At the end of this I make an admission — but why wait? I prefer Heaven Knows, Mr. Allison to the better known The African Queen, two movies from the same director (John Huston) and superficially similar. I like this movie and always have. But be warned! It’s a quiet one; it’s characterized by restraint.
The strange love of movies – Cinema Paradiso
I last watched Cinema Paradiso about ten years ago. I’ve been meaning to watch it again for a long time but two things have held me back: the length (almost three hours — I don’t ever seem to have the time) and what I fear is a problem with my DVD copy. I hate the idea of getting halfway into a movie then finding a problem prevents me from seeing the rest.
But maybe this weekend I’ll overcome these hesitations. I really do want to see this again. For now, my impressions from when I saw it back around 2003 …
Cinema Paradiso (1988)
Directed by Giuseppe Tornatore
My memory is poor, so I really don’t recall the original, theatrical version of Cinema Paradiso. Whether or not the longer version I have (the 2003 DVD release) is better, I’ve no idea. It adds 51 minutes to the film – a 174 minute movie compared to the theatrical release at 123.
This version of Cinema Paradiso is broken into three parts – the main character Salvatore as a child, a young man, and finally as an older man (middle-aged). It begins with a kind of prologue of Salvatore as the older man.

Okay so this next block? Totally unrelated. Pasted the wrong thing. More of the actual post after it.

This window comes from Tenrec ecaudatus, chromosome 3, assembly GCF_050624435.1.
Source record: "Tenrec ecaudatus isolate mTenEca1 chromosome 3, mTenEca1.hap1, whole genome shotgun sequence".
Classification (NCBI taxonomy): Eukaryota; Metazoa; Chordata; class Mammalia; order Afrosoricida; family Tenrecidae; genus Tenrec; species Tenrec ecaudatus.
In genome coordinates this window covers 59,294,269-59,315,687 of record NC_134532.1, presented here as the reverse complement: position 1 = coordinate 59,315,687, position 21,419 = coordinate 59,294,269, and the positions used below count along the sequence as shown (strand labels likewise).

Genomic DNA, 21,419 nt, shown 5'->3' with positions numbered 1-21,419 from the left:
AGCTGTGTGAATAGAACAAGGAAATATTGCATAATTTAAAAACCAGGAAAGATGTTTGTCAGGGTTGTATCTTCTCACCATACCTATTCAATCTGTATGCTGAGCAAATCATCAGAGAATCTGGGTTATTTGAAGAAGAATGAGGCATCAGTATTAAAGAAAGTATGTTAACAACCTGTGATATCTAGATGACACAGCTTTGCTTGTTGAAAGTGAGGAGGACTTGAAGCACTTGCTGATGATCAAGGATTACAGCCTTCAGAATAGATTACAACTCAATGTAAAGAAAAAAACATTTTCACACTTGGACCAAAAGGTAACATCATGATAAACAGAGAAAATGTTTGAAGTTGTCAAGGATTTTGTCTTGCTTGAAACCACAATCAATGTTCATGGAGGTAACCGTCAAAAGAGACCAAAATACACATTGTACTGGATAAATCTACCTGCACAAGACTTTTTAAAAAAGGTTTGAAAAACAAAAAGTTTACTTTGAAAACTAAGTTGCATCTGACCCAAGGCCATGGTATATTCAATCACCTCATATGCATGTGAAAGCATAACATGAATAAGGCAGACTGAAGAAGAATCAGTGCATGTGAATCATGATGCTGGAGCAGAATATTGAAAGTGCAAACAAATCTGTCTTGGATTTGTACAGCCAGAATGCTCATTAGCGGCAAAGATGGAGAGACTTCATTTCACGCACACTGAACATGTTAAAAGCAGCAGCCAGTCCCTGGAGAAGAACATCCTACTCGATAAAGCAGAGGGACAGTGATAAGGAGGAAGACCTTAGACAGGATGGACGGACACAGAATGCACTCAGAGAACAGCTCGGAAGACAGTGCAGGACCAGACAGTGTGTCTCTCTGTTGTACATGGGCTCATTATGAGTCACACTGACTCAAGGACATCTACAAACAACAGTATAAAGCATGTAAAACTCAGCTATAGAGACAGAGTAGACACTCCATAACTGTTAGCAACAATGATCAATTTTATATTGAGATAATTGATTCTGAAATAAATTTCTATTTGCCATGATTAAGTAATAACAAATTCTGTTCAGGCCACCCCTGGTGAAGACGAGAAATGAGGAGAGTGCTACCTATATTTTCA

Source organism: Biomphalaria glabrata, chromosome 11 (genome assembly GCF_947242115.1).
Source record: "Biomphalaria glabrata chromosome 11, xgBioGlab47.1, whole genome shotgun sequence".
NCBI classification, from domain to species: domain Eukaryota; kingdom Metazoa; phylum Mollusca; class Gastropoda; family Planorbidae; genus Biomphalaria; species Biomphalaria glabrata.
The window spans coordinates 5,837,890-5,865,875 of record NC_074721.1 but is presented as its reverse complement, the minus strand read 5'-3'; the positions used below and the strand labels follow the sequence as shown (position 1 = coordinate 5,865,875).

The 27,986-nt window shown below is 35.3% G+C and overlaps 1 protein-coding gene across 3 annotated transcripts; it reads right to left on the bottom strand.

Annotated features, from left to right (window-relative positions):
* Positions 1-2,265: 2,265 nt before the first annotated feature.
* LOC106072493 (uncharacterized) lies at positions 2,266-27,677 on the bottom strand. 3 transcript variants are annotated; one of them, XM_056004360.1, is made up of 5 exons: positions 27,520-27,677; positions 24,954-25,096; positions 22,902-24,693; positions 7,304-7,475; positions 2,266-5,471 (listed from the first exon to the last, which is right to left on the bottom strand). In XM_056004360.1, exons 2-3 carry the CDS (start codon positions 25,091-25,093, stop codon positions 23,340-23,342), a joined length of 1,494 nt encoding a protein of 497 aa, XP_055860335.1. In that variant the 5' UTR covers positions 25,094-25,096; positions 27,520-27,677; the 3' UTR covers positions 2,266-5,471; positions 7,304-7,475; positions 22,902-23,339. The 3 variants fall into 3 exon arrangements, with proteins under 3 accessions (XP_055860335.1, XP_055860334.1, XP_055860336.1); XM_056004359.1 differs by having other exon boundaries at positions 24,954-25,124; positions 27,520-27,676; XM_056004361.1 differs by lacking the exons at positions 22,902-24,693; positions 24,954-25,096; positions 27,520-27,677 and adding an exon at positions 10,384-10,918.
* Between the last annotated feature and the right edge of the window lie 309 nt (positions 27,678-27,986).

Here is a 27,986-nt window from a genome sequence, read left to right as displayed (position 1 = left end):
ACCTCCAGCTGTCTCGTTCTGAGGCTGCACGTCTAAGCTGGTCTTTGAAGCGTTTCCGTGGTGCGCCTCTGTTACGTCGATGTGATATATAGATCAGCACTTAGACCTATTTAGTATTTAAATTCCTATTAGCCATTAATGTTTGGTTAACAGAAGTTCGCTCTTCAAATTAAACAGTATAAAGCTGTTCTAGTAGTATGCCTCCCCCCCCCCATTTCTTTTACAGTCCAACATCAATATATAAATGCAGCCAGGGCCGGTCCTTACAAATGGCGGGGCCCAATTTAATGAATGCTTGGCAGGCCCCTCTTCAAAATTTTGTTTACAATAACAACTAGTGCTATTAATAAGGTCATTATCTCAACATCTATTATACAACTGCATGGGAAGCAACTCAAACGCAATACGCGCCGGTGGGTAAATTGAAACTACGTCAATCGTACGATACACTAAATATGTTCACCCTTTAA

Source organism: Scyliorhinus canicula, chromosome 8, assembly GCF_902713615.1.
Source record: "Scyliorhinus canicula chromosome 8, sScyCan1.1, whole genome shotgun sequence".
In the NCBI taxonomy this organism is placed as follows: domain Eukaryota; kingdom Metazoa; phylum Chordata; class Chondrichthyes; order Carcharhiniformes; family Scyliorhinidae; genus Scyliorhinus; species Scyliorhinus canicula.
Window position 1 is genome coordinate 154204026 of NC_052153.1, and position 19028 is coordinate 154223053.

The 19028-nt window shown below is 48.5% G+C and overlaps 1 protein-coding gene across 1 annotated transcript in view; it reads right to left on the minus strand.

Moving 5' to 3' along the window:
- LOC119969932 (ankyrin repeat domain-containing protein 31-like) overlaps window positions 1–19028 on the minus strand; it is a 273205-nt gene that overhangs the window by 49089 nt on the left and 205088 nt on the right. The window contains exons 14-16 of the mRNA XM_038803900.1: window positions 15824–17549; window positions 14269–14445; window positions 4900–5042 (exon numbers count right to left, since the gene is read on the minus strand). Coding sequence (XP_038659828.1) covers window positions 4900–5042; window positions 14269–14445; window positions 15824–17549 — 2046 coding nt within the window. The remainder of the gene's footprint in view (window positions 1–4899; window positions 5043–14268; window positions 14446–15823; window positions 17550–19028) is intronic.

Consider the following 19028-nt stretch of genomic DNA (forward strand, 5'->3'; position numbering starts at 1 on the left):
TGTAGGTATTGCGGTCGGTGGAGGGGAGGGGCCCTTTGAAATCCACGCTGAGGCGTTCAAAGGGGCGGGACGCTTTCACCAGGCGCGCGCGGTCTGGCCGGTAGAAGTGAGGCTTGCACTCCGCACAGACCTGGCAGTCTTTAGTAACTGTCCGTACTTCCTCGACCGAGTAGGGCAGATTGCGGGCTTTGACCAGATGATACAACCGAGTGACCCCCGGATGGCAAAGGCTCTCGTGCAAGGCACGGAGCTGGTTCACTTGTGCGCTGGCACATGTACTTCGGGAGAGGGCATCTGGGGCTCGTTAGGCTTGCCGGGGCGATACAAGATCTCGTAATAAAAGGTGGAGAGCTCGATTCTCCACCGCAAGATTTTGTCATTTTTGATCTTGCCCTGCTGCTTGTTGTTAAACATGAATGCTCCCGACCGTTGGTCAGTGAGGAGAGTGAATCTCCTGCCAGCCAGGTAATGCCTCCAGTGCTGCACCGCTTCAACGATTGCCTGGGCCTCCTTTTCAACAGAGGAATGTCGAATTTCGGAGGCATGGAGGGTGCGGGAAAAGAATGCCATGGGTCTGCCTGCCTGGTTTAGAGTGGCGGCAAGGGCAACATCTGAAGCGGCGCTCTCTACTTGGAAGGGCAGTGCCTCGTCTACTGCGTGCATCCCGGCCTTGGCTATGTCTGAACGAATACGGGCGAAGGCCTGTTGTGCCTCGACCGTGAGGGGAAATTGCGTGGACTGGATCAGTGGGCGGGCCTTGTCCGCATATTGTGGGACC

The beautiful opening shot is almost still, like a photograph. Slowly the camera pulls back as the opening credits roll. As we pull back, the image we have is truly a filmmaker’s image: it’s very deliberately staged and framed, and I think we’re supposed to be aware of this. It is still, as if frozen, somewhat like the memories of the character Salvatore.
As the camera continues back, we become aware that we’re looking through a window. Slowly retreating, at one moment it almost looks like a film screen.
But once the credits are over and we’re at the furthest distance of the pull back, we see we’re in a room in a house. Dialogue begins and we see Salvatore’s mother move into the frame. The serene beauty of the opening shot, the staged nostalgic memory (which is what the opening has been) is disrupted by reality of everyday life.
The current reality of this beginning (following the opening shot) establishes the kind of life Salvatore is living as a well-known filmmaker. It shows us a man avoiding his past. It gives us a man disconnected from his personal history and disconnected generally with the humanity around him. He’s isolated, and has chosen to be so.
The beginning also is what leads us into the story as it flashbacks to his life as a child, the film’s first section (following its prologue). It’s significant that we get into his childhood this way because it determines what we see and how we see it: it’s through the older Salvatore’s memory. It’s therefore not necessarily true in an objective sense.
This first part, Salvatore as a child (his memory of it), is generally brightly lit. It’s very open and spacious (compare the town square at the beginning of the film to the car-packed square at the end). In fact, everything here is open except for one thing: Alfredo’s little room in the Cinema Paradiso.